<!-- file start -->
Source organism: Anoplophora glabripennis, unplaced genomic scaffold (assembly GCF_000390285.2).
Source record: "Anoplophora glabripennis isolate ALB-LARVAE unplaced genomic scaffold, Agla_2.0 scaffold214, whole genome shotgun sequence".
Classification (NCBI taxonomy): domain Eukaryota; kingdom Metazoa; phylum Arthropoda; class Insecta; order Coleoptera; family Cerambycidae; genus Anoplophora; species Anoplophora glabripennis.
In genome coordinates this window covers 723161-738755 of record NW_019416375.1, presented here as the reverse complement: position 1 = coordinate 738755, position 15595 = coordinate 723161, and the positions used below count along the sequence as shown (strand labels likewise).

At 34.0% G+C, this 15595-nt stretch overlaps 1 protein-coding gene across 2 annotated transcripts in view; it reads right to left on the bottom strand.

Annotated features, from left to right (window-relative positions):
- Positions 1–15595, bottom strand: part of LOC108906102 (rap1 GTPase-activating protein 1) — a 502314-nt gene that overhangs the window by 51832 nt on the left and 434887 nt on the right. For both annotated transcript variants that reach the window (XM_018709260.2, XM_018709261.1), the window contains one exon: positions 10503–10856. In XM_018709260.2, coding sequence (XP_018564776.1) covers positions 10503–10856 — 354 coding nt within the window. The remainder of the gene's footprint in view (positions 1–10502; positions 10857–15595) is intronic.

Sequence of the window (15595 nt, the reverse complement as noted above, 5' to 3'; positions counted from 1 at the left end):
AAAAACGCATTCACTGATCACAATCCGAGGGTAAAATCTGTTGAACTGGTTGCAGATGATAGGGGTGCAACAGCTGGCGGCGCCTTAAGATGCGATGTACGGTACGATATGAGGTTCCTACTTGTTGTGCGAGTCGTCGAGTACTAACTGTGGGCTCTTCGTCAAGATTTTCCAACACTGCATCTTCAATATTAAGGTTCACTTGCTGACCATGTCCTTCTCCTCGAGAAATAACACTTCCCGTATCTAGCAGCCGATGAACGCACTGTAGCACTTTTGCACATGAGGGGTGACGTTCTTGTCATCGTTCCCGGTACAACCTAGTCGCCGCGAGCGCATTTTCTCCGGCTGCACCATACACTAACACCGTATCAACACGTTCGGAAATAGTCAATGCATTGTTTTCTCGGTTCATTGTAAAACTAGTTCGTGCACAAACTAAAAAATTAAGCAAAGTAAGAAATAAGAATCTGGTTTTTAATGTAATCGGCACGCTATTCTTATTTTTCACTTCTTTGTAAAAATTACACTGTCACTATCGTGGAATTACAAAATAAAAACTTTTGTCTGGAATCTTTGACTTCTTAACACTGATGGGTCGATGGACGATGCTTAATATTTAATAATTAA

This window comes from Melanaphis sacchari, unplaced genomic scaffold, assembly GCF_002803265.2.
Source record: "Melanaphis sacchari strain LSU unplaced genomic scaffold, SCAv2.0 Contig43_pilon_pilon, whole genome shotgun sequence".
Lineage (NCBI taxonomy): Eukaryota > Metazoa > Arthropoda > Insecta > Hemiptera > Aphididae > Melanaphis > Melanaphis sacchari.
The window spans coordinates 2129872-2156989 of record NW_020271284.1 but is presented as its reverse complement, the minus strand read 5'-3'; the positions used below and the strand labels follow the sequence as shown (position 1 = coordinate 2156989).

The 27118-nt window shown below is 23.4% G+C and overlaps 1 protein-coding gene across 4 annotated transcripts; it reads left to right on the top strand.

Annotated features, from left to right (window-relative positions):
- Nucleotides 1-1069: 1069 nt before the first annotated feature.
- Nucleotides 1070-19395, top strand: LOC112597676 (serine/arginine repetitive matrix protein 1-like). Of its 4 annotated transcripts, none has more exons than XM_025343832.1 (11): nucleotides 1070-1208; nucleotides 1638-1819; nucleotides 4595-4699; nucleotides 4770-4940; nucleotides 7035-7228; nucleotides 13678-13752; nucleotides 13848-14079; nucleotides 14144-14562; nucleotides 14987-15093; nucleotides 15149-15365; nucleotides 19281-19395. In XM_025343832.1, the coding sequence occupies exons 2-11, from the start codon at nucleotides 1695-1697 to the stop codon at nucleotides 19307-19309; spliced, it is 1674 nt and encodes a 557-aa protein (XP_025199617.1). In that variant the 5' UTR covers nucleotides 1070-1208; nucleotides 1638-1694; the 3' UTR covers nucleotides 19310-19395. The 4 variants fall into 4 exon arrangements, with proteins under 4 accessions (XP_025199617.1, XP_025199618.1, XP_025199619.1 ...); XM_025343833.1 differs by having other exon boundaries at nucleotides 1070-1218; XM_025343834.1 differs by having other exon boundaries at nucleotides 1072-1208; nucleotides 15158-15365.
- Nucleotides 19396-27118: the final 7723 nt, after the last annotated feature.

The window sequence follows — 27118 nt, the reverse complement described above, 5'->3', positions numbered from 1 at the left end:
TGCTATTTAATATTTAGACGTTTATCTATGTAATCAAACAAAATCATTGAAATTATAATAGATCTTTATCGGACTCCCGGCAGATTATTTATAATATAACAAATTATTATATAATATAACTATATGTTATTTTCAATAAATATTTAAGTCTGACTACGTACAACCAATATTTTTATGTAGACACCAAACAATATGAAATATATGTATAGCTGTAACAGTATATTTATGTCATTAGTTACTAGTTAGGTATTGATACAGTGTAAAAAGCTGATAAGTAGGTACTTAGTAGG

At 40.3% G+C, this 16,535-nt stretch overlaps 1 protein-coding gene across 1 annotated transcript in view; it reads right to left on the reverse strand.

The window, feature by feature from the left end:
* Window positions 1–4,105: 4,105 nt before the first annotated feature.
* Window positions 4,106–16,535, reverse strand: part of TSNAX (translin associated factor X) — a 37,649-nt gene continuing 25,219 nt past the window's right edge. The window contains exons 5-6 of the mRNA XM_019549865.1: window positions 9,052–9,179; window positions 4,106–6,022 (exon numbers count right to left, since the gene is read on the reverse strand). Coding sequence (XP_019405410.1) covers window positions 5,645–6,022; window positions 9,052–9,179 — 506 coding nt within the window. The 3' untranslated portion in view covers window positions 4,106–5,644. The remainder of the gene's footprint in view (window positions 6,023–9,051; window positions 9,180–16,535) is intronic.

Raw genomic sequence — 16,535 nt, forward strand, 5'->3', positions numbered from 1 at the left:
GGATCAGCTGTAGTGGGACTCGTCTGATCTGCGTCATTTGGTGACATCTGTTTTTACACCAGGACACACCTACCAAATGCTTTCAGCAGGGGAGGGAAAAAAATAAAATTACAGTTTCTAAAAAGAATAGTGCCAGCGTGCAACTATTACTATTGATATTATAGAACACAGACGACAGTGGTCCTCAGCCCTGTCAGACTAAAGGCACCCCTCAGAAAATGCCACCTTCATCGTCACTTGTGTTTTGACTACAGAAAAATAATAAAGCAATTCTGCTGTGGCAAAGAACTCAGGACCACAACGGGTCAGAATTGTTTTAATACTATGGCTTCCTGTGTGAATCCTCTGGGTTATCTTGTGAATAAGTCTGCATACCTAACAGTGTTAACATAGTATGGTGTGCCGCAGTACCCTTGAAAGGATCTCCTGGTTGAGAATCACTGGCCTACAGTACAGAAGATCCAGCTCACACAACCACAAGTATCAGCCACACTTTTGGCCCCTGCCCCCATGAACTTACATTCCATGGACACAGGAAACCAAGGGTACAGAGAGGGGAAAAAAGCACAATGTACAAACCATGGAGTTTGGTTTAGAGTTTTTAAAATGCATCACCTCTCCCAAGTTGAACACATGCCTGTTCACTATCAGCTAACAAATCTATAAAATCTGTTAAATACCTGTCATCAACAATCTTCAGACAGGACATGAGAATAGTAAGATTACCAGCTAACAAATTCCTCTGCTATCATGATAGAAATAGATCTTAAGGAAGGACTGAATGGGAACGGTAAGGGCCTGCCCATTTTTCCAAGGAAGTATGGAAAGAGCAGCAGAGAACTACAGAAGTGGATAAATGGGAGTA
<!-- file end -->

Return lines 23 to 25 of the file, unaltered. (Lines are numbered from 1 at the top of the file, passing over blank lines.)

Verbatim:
* Window positions 1–4,105: 4,105 nt before the first annotated feature.
* Window positions 4,106–16,535, reverse strand: part of TSNAX (translin associated factor X) — a 37,649-nt gene continuing 25,219 nt past the window's right edge. The window contains exons 5-6 of the mRNA XM_019549865.1: window positions 9,052–9,179; window positions 4,106–6,022 (exon numbers count right to left, since the gene is read on the reverse strand). Coding sequence (XP_019405410.1) covers window positions 5,645–6,022; window positions 9,052–9,179 — 506 coding nt within the window. The 3' untranslated portion in view covers window positions 4,106–5,644. The remainder of the gene's footprint in view (window positions 6,023–9,051; window positions 9,180–16,535) is intronic.

Raw genomic sequence — 16,535 nt, forward strand, 5'->3', positions numbered from 1 at the left: